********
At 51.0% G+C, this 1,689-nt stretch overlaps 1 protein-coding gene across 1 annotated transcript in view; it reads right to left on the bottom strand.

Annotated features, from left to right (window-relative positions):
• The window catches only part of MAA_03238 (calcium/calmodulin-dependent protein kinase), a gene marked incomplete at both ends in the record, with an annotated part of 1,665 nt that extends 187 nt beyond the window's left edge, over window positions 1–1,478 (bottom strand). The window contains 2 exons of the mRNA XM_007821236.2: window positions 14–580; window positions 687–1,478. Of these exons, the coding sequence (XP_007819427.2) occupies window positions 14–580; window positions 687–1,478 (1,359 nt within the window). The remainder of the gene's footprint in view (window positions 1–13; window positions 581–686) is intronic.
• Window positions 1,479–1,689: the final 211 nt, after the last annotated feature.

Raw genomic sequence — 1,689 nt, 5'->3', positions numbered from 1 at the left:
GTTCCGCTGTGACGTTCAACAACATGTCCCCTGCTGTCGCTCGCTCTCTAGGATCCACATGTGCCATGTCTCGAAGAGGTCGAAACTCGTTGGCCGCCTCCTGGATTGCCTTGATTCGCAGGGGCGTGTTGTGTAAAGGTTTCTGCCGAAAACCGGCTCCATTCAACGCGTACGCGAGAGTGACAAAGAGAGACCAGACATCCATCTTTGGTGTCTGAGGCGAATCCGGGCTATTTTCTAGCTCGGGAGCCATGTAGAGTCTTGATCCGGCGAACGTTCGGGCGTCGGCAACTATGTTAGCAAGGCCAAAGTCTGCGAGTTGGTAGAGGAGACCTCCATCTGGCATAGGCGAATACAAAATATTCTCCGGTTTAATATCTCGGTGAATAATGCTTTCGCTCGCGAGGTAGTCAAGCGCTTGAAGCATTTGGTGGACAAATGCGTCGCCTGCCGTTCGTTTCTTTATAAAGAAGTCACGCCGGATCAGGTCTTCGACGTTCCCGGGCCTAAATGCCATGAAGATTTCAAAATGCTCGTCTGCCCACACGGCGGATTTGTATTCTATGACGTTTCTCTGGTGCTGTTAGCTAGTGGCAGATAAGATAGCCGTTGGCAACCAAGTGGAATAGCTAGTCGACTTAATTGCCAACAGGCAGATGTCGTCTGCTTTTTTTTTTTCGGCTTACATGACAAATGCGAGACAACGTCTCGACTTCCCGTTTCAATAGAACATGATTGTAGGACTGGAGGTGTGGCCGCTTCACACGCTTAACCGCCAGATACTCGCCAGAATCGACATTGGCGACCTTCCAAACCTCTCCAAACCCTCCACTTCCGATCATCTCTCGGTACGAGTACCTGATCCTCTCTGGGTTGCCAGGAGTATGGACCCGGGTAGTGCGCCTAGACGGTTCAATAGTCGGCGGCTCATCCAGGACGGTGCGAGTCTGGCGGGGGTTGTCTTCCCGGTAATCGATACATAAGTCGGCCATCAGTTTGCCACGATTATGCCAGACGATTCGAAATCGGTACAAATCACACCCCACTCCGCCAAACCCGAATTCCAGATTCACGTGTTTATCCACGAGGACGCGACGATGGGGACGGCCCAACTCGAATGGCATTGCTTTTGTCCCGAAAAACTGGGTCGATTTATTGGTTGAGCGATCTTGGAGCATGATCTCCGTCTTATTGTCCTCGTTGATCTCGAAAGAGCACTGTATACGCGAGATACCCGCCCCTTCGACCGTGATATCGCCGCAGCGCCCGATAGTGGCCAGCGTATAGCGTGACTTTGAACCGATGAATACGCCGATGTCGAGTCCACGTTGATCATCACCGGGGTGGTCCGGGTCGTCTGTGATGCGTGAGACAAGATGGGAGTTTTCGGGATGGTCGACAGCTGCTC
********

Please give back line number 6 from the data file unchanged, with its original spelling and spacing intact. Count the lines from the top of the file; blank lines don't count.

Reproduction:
GTTCCGCTGTGACGTTCAACAACATGTCCCCTGCTGTCGCTCGCTCTCTAGGATCCACATGTGCCATGTCTCGAAGAGGTCGAAACTCGTTGGCCGCCTCCTGGATTGCCTTGATTCGCAGGGGCGTGTTGTGTAAAGGTTTCTGCCGAAAACCGGCTCCATTCAACGCGTACGCGAGAGTGACAAAGAGAGACCAGACATCCATCTTTGGTGTCTGAGGCGAATCCGGGCTATTTTCTAGCTCGGGAGCCATGTAGAGTCTTGATCCGGCGAACGTTCGGGCGTCGGCAACTATGTTAGCAAGGCCAAAGTCTGCGAGTTGGTAGAGGAGACCTCCATCTGGCATAGGCGAATACAAAATATTCTCCGGTTTAATATCTCGGTGAATAATGCTTTCGCTCGCGAGGTAGTCAAGCGCTTGAAGCATTTGGTGGACAAATGCGTCGCCTGCCGTTCGTTTCTTTATAAAGAAGTCACGCCGGATCAGGTCTTCGACGTTCCCGGGCCTAAATGCCATGAAGATTTCAAAATGCTCGTCTGCCCACACGGCGGATTTGTATTCTATGACGTTTCTCTGGTGCTGTTAGCTAGTGGCAGATAAGATAGCCGTTGGCAACCAAGTGGAATAGCTAGTCGACTTAATTGCCAACAGGCAGATGTCGTCTGCTTTTTTTTTTTCGGCTTACATGACAAATGCGAGACAACGTCTCGACTTCCCGTTTCAATAGAACATGATTGTAGGACTGGAGGTGTGGCCGCTTCACACGCTTAACCGCCAGATACTCGCCAGAATCGACATTGGCGACCTTCCAAACCTCTCCAAACCCTCCACTTCCGATCATCTCTCGGTACGAGTACCTGATCCTCTCTGGGTTGCCAGGAGTATGGACCCGGGTAGTGCGCCTAGACGGTTCAATAGTCGGCGGCTCATCCAGGACGGTGCGAGTCTGGCGGGGGTTGTCTTCCCGGTAATCGATACATAAGTCGGCCATCAGTTTGCCACGATTATGCCAGACGATTCGAAATCGGTACAAATCACACCCCACTCCGCCAAACCCGAATTCCAGATTCACGTGTTTATCCACGAGGACGCGACGATGGGGACGGCCCAACTCGAATGGCATTGCTTTTGTCCCGAAAAACTGGGTCGATTTATTGGTTGAGCGATCTTGGAGCATGATCTCCGTCTTATTGTCCTCGTTGATCTCGAAAGAGCACTGTATACGCGAGATACCCGCCCCTTCGACCGTGATATCGCCGCAGCGCCCGATAGTGGCCAGCGTATAGCGTGACTTTGAACCGATGAATACGCCGATGTCGAGTCCACGTTGATCATCACCGGGGTGGTCCGGGTCGTCTGTGATGCGTGAGACAAGATGGGAGTTTTCGGGATGGTCGACAGCTGCTC